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As you write, you can use the rules in this quiz as reference. Also, I recommend the Online Writing Lab at Purdue (OWL at https://owl.english.purdue.edu/) for additional help.  The MSU Writing Center provides one-on-one and group writing consultations.  If English is not your first language (or even if it is!) I recommend that you take your essay to the Writing Center before turning it in for a grade.

Instructions:  Submit this page with your typed, two page essay.  STAPLE everything together and be sure your name is on it.

This essay is a facts-and-persuasion piece about simplification of the personal income tax code.  On the next page, I have copied a quotation about tax code simplification and I reference Chapter 5 in our Slemrod and Bajika text to provide some background.  After reading these, select two of the simplification ideas I have listed and for each explain (1) the nature of the problem; (2) how the suggestion is an improvement.  Spend approximately one page on each idea – about two well-structured paragraphs per page.

“The resources required to keep records and file returns already cost American families an additional 10 to 20 percent over what they actually pay in income taxes…..Targeted tax subsidies undermine citizens’ confidence in the fairness of the system by treating similar activities differently.  Subsidies that are reduced or completely phased out as income rises create complicated rules and reduce incentives to work and invest more.  Although tax credits reduce payments and make the government appear smaller, this is an illusion.  The intrusiveness of government is just buried in the tax code rather than displayed obviously as a spending program.”

William G. Gale, “Make it Less Complicated to Pay Taxes,” The Los Angeles Times, February 21, 2000.

Simplicity and Enforceability:  How complicated is our tax system?   Chapter 5 of Slemrod and Bakija

Ideas for simplification.  Explain and discuss two.

1.    Make fewer distinctions across economic activities and personal characteristics.  Taxes should be imposed on a broad income base at lower rates that do not vary across sources of income or types of expenditure.

2.    Relieve between 40 and 50 million households of the need to file tax returns.  With small changes in withholding rules, this could be done for households that do not take itemized deductions and have income only from wages, Social Security, IRAs, pensions, unemployment insurance, interest and dividends.

3.    Cut the top rate to 30 percent and tax capital gains as ordinary income.  Lowering the top rate would raise economic activity and reduce tax avoidance.  Eliminating the differential between capital gains and other income would close down a significant amount of sheltering activity.

4.    Raise the standard deduction significantly.  This would reduce the number of households that have to itemize their deductions.

5.    Remove the phase-outs on itemized deductions and personal exemptions that affect high-income taxpayers.  These are needless complications that raise little revenue.

6.    Make the tax credits for children, child care, education and adoption completely refundable, so that low-income households get the full value of the credit even if their income tax liability is zero.  Eliminate the phase-out of these credits as income rises.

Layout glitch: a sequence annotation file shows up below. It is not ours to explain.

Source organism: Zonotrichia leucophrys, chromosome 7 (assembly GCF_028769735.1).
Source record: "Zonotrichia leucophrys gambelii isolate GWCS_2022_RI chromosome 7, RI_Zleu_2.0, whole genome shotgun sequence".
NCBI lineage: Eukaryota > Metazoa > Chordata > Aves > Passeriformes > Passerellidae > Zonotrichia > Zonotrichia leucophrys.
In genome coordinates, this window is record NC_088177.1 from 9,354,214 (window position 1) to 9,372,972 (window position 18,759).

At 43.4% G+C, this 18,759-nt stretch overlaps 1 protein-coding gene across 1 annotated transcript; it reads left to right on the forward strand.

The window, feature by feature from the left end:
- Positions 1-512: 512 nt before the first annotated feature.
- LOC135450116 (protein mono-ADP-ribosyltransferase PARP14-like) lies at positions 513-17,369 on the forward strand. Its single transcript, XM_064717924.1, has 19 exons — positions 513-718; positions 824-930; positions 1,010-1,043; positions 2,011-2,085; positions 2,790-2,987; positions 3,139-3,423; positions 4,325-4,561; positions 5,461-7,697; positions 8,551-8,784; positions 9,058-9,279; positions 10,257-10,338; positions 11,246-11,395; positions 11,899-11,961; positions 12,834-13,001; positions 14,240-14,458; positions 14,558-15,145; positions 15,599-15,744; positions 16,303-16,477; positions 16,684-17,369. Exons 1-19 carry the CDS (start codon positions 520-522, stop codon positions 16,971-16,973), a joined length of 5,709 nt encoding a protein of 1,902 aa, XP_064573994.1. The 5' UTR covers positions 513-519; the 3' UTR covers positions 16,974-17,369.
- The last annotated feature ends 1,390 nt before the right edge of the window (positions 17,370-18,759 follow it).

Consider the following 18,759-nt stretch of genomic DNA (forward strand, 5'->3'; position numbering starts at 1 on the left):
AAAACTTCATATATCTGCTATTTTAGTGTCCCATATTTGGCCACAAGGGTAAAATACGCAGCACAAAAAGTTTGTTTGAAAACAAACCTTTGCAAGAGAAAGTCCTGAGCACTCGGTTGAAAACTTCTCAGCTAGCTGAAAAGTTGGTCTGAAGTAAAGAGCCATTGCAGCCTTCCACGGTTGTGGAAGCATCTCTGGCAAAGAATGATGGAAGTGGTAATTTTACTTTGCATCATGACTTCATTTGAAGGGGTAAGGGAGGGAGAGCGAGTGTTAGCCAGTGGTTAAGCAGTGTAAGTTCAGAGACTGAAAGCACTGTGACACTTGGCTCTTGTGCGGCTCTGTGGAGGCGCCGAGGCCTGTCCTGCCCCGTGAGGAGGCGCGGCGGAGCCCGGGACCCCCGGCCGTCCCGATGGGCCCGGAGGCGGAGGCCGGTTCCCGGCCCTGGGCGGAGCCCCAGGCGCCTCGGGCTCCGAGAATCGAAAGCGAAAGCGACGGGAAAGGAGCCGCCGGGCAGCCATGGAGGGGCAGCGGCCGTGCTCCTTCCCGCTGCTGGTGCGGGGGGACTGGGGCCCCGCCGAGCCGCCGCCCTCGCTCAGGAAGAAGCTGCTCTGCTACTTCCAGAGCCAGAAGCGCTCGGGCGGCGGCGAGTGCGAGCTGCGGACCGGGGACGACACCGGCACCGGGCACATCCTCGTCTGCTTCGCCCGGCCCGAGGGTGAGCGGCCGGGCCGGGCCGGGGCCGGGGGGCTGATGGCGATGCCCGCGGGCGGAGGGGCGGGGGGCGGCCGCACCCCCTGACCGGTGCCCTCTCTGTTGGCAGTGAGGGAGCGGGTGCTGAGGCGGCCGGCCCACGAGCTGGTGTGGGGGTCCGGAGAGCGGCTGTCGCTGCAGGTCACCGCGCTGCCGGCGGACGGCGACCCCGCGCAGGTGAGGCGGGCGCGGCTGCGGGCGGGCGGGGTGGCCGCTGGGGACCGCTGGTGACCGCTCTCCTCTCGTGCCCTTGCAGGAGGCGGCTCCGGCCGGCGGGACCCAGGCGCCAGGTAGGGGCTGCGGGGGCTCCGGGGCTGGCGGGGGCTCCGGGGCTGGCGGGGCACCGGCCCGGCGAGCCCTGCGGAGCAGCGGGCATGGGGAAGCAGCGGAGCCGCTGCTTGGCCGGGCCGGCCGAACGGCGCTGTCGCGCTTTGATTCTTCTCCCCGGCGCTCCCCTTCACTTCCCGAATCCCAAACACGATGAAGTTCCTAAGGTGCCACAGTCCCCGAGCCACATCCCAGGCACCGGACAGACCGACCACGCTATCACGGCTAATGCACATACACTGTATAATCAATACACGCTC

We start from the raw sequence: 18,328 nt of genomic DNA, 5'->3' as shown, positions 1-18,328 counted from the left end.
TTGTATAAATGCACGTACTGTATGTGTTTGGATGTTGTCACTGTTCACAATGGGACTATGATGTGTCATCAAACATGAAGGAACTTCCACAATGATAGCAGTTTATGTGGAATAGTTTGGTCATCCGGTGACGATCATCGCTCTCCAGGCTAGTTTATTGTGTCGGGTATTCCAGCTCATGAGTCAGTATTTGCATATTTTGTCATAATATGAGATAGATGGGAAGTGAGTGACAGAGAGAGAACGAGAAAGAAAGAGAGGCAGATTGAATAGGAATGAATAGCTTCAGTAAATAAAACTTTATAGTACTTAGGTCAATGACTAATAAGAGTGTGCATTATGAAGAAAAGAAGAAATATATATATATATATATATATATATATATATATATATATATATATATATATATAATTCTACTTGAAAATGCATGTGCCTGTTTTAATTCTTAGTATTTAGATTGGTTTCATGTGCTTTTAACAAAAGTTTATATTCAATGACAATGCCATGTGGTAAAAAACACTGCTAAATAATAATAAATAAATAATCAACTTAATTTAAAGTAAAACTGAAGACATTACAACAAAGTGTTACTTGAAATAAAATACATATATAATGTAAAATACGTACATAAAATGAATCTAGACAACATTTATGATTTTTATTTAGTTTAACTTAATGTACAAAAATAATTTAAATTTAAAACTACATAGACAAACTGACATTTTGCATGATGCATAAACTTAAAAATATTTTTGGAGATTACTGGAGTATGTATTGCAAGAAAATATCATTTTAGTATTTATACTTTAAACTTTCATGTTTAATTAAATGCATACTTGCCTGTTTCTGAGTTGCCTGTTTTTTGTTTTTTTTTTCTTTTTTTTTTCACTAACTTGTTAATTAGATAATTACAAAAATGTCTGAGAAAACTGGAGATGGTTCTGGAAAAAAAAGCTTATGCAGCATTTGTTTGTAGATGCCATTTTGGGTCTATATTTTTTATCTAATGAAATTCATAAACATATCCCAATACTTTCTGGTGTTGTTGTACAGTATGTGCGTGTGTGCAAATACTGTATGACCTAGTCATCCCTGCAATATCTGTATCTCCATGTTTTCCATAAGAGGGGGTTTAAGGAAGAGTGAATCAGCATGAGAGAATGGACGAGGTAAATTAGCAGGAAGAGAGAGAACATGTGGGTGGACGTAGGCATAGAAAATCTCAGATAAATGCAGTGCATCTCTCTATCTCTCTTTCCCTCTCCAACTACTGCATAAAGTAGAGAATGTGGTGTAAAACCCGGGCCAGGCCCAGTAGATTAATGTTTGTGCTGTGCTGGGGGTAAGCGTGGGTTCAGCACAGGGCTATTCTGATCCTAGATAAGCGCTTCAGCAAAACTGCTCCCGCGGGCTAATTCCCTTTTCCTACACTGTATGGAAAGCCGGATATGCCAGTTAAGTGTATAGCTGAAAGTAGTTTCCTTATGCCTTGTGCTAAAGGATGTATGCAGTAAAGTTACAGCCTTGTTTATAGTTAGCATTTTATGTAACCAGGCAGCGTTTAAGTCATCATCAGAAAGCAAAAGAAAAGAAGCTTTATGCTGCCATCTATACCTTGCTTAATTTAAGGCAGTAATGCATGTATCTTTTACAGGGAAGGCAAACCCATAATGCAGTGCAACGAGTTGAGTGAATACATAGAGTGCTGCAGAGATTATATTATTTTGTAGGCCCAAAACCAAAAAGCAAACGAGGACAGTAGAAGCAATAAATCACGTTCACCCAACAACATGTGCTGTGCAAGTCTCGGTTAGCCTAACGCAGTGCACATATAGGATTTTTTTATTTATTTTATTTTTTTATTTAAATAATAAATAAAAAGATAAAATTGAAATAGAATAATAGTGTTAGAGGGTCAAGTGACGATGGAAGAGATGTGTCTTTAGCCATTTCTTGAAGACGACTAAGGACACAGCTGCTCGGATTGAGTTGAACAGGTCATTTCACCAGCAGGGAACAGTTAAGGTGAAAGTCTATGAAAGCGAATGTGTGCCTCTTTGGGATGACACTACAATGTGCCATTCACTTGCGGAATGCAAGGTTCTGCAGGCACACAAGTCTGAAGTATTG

7.    Consolidate and simplify all IRAs and related plans into one account with simple and clear contribution and withdrawal rules.

State the proposal you are describing and explain the problem it is trying to solve.  In the second paragraph, explain why it solves the problem or not, or what you think about it.  Think about what the proposal is doing before you write.   Think about what you write as a policy briefing for someone who has taken this class.

Read what you’ve written out loud to yourself to catch run-on sentences, other awkward sentences, and sentences that repeat the points you’ve already made.

Omit “very” from your writing and find a more interesting word.

The plural of IRA is IRAs not IRA’s.  They don’t own anything.

Your writing should reflect what you have learned in this class.  It should read like it was written by someone who has taken almost an entire semester of a Public Economics class in taxation.  Feel free to use terms from class like efficiency, progressivity, etc.  I know what these words mean.

Many of you have written that lower personal income tax rates will spur economic growth.  We discussed both the theory and empirical evidence on this topic – the primary outside reading was Gale and Samwick (G&S).  I expect to read about opposing income and substitution effects, as well as the empirical findings in G&S.

It’s ok to write “I think”!  I’m interested in knowing what you think about these proposals or why you selected the ones you did.

Read through you writing for wordiness.  For example, use “currently” instead of “as of now.”  Shorter sentences are snappier – easier to read and more interesting.

Use the current tense in your writing.  That is, write “tax deductions are itemized in Schedule A,” not “tax deductions were itemized.”

Abbreviations you may see:

AV  Active Voice is preferred to passive voice

e.g.  Passive:  Large tax expenditures are the result of the items listed on Schedule A.
Active:  Items listed in Schedule A result in large tax expenditures.

Frag    Sentence fragment

Details/TPC       Get some information from the Tax Policy Center site.

WP      Which policy are you addressing?

Awk    Awkward – re-write this.

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